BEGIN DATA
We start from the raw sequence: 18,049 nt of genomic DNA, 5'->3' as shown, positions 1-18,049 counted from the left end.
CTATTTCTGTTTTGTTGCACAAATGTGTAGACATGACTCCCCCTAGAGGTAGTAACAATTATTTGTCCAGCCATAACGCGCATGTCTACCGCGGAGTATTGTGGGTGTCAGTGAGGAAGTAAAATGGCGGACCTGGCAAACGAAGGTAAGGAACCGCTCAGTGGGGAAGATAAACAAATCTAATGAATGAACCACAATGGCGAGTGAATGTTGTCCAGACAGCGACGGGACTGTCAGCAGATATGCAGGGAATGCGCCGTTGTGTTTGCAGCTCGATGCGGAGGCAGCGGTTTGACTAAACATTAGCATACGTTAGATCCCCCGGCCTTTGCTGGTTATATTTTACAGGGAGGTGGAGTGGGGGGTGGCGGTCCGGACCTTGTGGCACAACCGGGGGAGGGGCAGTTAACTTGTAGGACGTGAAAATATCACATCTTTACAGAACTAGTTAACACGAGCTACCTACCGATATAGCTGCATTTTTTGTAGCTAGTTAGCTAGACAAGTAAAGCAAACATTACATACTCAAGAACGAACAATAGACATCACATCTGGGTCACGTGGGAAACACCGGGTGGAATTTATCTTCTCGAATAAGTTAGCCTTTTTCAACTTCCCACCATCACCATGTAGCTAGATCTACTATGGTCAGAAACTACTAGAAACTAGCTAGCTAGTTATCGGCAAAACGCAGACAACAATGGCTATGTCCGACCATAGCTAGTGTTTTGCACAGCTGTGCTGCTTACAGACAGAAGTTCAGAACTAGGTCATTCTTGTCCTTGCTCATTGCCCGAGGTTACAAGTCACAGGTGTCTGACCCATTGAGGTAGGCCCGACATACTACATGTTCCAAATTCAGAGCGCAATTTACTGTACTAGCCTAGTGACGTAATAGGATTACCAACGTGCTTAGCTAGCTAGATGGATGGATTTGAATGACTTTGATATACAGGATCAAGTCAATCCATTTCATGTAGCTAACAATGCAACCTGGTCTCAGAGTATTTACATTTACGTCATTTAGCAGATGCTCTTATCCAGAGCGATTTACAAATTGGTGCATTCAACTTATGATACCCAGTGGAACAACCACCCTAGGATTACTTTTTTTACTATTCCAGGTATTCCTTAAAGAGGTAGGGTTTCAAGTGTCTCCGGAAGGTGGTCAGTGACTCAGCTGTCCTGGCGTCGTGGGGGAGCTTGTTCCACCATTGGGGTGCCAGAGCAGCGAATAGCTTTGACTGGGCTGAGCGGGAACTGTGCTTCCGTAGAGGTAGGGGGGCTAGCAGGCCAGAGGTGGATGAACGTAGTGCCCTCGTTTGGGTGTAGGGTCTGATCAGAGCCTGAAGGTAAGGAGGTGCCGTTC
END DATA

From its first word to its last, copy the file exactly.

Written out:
We start from the raw sequence: 18,049 nt of genomic DNA, 5'->3' as shown, positions 1-18,049 counted from the left end.
CTATTTCTGTTTTGTTGCACAAATGTGTAGACATGACTCCCCCTAGAGGTAGTAACAATTATTTGTCCAGCCATAACGCGCATGTCTACCGCGGAGTATTGTGGGTGTCAGTGAGGAAGTAAAATGGCGGACCTGGCAAACGAAGGTAAGGAACCGCTCAGTGGGGAAGATAAACAAATCTAATGAATGAACCACAATGGCGAGTGAATGTTGTCCAGACAGCGACGGGACTGTCAGCAGATATGCAGGGAATGCGCCGTTGTGTTTGCAGCTCGATGCGGAGGCAGCGGTTTGACTAAACATTAGCATACGTTAGATCCCCCGGCCTTTGCTGGTTATATTTTACAGGGAGGTGGAGTGGGGGGTGGCGGTCCGGACCTTGTGGCACAACCGGGGGAGGGGCAGTTAACTTGTAGGACGTGAAAATATCACATCTTTACAGAACTAGTTAACACGAGCTACCTACCGATATAGCTGCATTTTTTGTAGCTAGTTAGCTAGACAAGTAAAGCAAACATTACATACTCAAGAACGAACAATAGACATCACATCTGGGTCACGTGGGAAACACCGGGTGGAATTTATCTTCTCGAATAAGTTAGCCTTTTTCAACTTCCCACCATCACCATGTAGCTAGATCTACTATGGTCAGAAACTACTAGAAACTAGCTAGCTAGTTATCGGCAAAACGCAGACAACAATGGCTATGTCCGACCATAGCTAGTGTTTTGCACAGCTGTGCTGCTTACAGACAGAAGTTCAGAACTAGGTCATTCTTGTCCTTGCTCATTGCCCGAGGTTACAAGTCACAGGTGTCTGACCCATTGAGGTAGGCCCGACATACTACATGTTCCAAATTCAGAGCGCAATTTACTGTACTAGCCTAGTGACGTAATAGGATTACCAACGTGCTTAGCTAGCTAGATGGATGGATTTGAATGACTTTGATATACAGGATCAAGTCAATCCATTTCATGTAGCTAACAATGCAACCTGGTCTCAGAGTATTTACATTTACGTCATTTAGCAGATGCTCTTATCCAGAGCGATTTACAAATTGGTGCATTCAACTTATGATACCCAGTGGAACAACCACCCTAGGATTACTTTTTTTACTATTCCAGGTATTCCTTAAAGAGGTAGGGTTTCAAGTGTCTCCGGAAGGTGGTCAGTGACTCAGCTGTCCTGGCGTCGTGGGGGAGCTTGTTCCACCATTGGGGTGCCAGAGCAGCGAATAGCTTTGACTGGGCTGAGCGGGAACTGTGCTTCCGTAGAGGTAGGGGGGCTAGCAGGCCAGAGGTGGATGAACGTAGTGCCCTCGTTTGGGTGTAGGGTCTGATCAGAGCCTGAAGGTAAGGAGGTGCCGTTC